Canon Ross Kimball
“Why Won’t You Let Me Love You Through Them?”
by Father Lance Williams and Deacon Martha Learned
In the swirl of activity in our daily life, and sometimes on Sunday mornings too, it can seem as though everyone around us is unavailable. We can see groups of people talking, sharing stories, laughing and enjoying themselves, and yet feel like we’re alone, hesitating to join them. Or the opposite happens; suddenly our circumstances have changed and we are not able to make it to church. We wonder does anyone know and care about our situation? We feel isolated.
You might have wondered: “who can I talk with about what’s on my mind?” Sometimes what’s on our mind needs a few extra minutes to explain and takes someone who can slow down long enough to listen. Sometimes it could be a prayer need, a problem with a family member, an upcoming transition or change from the “steady state,” a health concern, a sick family member, the death of a loved one, an impending job loss or any number of struggles.
Whatever the struggles we face in life, the wonderful thing about being part of a church family is that we don’t have to go through it alone! We walk alongside others in their joys as well as in their difficulties, and we provide support. “Each one of us needs to look after the good of the people around us, asking ourselves, “How can I help?” (Romans 15:2 – The Message). Whether the need is physical, emotional, relational or spiritual, we are available to listen, talk, and pray with you.
About 15 years ago I (Martha) was the recipient of others walking beside me in my sorrow. Our best friend Spring had died after years of fighting against cancer and our Church family wanted to share their love to us in a very practical way. Susanne Flaherty and Elizabeth Doyle delivered to Larry and me a sumptuous, lavish and delicious meal. I looked in astonishment as the picnic baskets and pots of food were brought into our home with smiles that lit up the sky. There was a feast: freshly baked cookies and muffins and rice in a cooker, a steaming crockpot of jambalaya and more. I noticed I was resistant and having a difficult time graciously accepting this offering of tangible help. “Really – all this is for us?” “You shouldn’t have gone to all this trouble!” and other meager expressions were filling my mind, and some more-than-likely came out of my mouth.
Saying “Thank you” as I walked them back to their vehicle just didn’t seem sufficient, and I couldn’t fully receive what was being given. Deep inside I was troubled and knew it, as they cheerfully drove away. The Lord spoke these words with such tenderness in my spirit: “Why Won’t You Let Me Love You Through Them?”… I paused a moment and then burst into tears. In that pause I knew I had the freedom to choose. Out of my love for Susanne and Elizabeth and God I repented of my sins of pride and my desire to be self-sufficient. Right there in my driveway I opened my heart to receive God’s love from the hands and hearts of these two beautiful women. And in and through my tears I said “Yes” to His extravagant offer to be loved by Him through others; with a grateful heart I worshiped. And His extravagant love then filled my mind and heart. And I was comforted.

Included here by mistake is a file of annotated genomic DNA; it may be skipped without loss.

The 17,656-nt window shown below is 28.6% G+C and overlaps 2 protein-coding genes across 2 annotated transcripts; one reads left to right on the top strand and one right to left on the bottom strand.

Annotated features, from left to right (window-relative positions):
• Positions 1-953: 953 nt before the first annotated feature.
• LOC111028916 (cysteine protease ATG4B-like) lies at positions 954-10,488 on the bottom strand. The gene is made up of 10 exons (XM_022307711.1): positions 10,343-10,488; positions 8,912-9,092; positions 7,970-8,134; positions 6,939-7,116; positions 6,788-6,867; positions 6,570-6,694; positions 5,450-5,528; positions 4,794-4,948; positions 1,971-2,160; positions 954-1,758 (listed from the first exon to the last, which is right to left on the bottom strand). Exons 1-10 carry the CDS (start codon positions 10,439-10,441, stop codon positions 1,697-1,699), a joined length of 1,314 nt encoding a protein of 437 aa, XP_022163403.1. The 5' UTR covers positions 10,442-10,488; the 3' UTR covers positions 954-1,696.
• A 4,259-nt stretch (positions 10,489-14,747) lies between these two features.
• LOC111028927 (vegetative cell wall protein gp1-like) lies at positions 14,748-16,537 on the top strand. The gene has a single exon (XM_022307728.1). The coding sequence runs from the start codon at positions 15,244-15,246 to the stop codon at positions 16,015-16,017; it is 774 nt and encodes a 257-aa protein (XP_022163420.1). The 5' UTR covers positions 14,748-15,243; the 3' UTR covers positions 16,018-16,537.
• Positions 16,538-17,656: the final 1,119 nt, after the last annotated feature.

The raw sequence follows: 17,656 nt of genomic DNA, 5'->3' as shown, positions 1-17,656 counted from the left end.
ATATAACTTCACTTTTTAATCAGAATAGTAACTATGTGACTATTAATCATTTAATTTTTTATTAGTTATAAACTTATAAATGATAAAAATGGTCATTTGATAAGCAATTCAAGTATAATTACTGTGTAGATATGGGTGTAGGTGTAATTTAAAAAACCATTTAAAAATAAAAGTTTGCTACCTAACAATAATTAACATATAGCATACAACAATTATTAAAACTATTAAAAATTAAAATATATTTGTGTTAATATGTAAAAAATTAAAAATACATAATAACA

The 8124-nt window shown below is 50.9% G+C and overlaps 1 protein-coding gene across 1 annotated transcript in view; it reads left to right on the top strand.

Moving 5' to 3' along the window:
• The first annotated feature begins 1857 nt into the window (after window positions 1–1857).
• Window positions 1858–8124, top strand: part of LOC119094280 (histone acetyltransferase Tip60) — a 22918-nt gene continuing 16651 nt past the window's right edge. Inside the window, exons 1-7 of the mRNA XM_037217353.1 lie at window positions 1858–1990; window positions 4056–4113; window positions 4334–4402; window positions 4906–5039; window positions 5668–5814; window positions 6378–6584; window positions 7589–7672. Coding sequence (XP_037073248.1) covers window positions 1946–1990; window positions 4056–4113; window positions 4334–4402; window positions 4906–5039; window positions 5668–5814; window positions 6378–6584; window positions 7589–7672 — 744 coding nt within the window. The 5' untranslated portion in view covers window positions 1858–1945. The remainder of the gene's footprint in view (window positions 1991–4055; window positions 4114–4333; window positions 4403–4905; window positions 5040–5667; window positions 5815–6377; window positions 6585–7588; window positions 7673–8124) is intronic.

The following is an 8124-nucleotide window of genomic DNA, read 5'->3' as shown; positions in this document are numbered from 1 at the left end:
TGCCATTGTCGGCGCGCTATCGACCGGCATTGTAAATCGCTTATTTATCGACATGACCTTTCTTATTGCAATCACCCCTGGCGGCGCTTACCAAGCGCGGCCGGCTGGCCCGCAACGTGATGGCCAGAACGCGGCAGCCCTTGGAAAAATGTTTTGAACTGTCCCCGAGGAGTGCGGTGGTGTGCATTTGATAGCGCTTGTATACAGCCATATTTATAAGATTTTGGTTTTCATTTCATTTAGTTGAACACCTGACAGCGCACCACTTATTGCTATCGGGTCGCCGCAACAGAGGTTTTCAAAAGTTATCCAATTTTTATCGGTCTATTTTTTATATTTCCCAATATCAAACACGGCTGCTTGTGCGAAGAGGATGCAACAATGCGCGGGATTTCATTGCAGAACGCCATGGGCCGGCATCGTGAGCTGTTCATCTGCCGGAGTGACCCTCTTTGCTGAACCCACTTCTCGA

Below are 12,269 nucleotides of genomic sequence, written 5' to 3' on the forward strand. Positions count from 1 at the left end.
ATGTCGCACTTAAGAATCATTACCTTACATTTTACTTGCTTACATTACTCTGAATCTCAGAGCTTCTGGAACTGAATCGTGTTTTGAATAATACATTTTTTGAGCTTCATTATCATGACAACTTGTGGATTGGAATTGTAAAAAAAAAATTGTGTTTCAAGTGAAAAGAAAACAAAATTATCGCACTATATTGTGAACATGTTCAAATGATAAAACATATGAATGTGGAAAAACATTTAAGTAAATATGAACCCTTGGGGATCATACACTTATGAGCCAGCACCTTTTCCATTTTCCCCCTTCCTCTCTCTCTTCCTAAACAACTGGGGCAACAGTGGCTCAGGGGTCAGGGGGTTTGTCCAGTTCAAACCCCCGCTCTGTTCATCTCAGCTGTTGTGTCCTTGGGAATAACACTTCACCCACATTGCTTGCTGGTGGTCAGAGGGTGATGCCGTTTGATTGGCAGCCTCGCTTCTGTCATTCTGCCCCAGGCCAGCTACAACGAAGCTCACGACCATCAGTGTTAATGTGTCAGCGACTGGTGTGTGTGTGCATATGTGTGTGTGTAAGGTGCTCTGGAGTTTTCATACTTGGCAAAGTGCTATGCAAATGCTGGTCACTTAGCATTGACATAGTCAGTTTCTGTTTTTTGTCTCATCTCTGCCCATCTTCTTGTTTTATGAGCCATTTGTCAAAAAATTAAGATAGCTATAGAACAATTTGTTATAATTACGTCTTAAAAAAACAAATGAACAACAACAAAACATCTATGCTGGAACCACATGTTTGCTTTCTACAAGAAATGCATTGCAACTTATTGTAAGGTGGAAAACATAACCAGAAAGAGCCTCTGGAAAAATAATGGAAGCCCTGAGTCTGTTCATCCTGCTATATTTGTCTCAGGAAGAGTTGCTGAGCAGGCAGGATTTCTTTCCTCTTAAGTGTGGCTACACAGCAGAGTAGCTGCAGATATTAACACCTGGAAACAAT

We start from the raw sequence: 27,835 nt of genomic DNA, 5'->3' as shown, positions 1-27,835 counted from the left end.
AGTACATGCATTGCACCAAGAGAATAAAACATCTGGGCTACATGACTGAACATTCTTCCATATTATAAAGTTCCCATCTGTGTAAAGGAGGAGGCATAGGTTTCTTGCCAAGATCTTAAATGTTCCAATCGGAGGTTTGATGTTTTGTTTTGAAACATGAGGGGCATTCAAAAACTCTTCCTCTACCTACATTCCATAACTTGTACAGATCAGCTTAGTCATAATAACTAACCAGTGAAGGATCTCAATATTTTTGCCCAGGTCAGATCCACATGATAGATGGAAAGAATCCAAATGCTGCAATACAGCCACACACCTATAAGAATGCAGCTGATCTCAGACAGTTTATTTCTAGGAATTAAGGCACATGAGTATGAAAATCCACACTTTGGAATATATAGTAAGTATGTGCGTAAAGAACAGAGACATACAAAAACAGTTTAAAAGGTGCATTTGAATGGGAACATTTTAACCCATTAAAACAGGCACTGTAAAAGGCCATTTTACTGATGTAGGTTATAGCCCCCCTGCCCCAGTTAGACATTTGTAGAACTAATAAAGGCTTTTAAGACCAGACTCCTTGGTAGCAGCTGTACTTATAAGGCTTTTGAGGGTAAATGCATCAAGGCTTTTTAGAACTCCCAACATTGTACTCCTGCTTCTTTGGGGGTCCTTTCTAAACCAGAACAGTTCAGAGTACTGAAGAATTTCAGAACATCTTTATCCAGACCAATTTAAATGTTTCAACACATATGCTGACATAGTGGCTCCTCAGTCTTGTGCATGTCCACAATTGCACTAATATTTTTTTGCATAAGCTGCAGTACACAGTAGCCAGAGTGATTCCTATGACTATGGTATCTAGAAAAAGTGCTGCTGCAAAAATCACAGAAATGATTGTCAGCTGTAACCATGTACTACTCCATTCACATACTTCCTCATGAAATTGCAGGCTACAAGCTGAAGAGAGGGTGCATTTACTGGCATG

Whenever you are experiencing difficulty, our Pastoral Care Coordinator, Lance Williams, can connect with you for help with hospital or home visits, appointments with a pastor or spiritual director, or short-term financial help. Please email him at email@example.com. Seek him out and share what’s on your mind. We bring our desires, fears and hopes to the One who can bring us the help and comfort we need. We have people who’d love to pray for you. To submit a prayer request that will be treated with utmost confidentiality by our intercessors, please email firstname.lastname@example.org. Prayer is central to the health of our community.
To request a prayer ministry appointment, speak to Francis Capitanio, our Prayer Ministry Coordinator. Please email him at email@example.com. Will you let God love you through one of us, your Church family? Caring for each other is at the heart of what it means to be a church. The Body of Christ is designed to care for one another. It is a spiritual act of worship. It takes the Holy Spirit prompting us, and when we respond, he creates an authentic community known for caring for one another. “So we, though many, are one body in Christ, and individually members one of another” (Romans 12:5). Please tell someone what is going on … Let us reach out to you and extend God’s grace and provision to you.